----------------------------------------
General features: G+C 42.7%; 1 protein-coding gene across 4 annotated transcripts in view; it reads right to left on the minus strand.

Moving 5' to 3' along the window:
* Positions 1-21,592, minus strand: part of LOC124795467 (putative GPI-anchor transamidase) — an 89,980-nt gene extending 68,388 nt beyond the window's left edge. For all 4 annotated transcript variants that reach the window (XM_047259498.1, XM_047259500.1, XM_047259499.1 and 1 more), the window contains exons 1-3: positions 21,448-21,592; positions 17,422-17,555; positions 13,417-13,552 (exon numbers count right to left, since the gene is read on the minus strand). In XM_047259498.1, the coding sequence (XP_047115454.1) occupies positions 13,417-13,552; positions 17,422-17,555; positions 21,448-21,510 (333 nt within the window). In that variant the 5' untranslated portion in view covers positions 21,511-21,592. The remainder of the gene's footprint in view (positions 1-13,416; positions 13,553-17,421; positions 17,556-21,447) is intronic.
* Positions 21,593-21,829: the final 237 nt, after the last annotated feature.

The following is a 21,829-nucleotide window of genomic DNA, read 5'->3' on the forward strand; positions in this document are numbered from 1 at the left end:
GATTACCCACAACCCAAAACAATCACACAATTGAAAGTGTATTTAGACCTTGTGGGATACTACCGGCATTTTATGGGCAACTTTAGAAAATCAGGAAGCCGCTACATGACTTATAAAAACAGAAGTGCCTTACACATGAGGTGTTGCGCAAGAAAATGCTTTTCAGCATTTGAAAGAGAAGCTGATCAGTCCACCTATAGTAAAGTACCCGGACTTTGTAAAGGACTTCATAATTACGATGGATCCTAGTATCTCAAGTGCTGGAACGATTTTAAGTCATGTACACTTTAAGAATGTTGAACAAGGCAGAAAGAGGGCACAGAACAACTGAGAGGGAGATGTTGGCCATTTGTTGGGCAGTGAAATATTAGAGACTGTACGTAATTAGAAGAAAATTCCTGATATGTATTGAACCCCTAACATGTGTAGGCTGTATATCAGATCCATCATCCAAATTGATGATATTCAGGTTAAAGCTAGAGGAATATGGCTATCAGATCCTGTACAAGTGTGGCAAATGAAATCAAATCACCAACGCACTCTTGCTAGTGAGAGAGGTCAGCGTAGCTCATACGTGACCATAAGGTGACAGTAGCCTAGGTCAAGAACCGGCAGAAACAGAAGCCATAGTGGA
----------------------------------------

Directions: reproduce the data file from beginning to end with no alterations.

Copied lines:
General features: G+C 42.7%; 1 protein-coding gene across 4 annotated transcripts in view; it reads right to left on the minus strand.

Moving 5' to 3' along the window:
* Positions 1-21,592, minus strand: part of LOC124795467 (putative GPI-anchor transamidase) — an 89,980-nt gene extending 68,388 nt beyond the window's left edge. For all 4 annotated transcript variants that reach the window (XM_047259498.1, XM_047259500.1, XM_047259499.1 and 1 more), the window contains exons 1-3: positions 21,448-21,592; positions 17,422-17,555; positions 13,417-13,552 (exon numbers count right to left, since the gene is read on the minus strand). In XM_047259498.1, the coding sequence (XP_047115454.1) occupies positions 13,417-13,552; positions 17,422-17,555; positions 21,448-21,510 (333 nt within the window). In that variant the 5' untranslated portion in view covers positions 21,511-21,592. The remainder of the gene's footprint in view (positions 1-13,416; positions 13,553-17,421; positions 17,556-21,447) is intronic.
* Positions 21,593-21,829: the final 237 nt, after the last annotated feature.

The following is a 21,829-nucleotide window of genomic DNA, read 5'->3' on the forward strand; positions in this document are numbered from 1 at the left end:
GATTACCCACAACCCAAAACAATCACACAATTGAAAGTGTATTTAGACCTTGTGGGATACTACCGGCATTTTATGGGCAACTTTAGAAAATCAGGAAGCCGCTACATGACTTATAAAAACAGAAGTGCCTTACACATGAGGTGTTGCGCAAGAAAATGCTTTTCAGCATTTGAAAGAGAAGCTGATCAGTCCACCTATAGTAAAGTACCCGGACTTTGTAAAGGACTTCATAATTACGATGGATCCTAGTATCTCAAGTGCTGGAACGATTTTAAGTCATGTACACTTTAAGAATGTTGAACAAGGCAGAAAGAGGGCACAGAACAACTGAGAGGGAGATGTTGGCCATTTGTTGGGCAGTGAAATATTAGAGACTGTACGTAATTAGAAGAAAATTCCTGATATGTATTGAACCCCTAACATGTGTAGGCTGTATATCAGATCCATCATCCAAATTGATGATATTCAGGTTAAAGCTAGAGGAATATGGCTATCAGATCCTGTACAAGTGTGGCAAATGAAATCAAATCACCAACGCACTCTTGCTAGTGAGAGAGGTCAGCGTAGCTCATACGTGACCATAAGGTGACAGTAGCCTAGGTCAAGAACCGGCAGAAACAGAAGCCATAGTGGA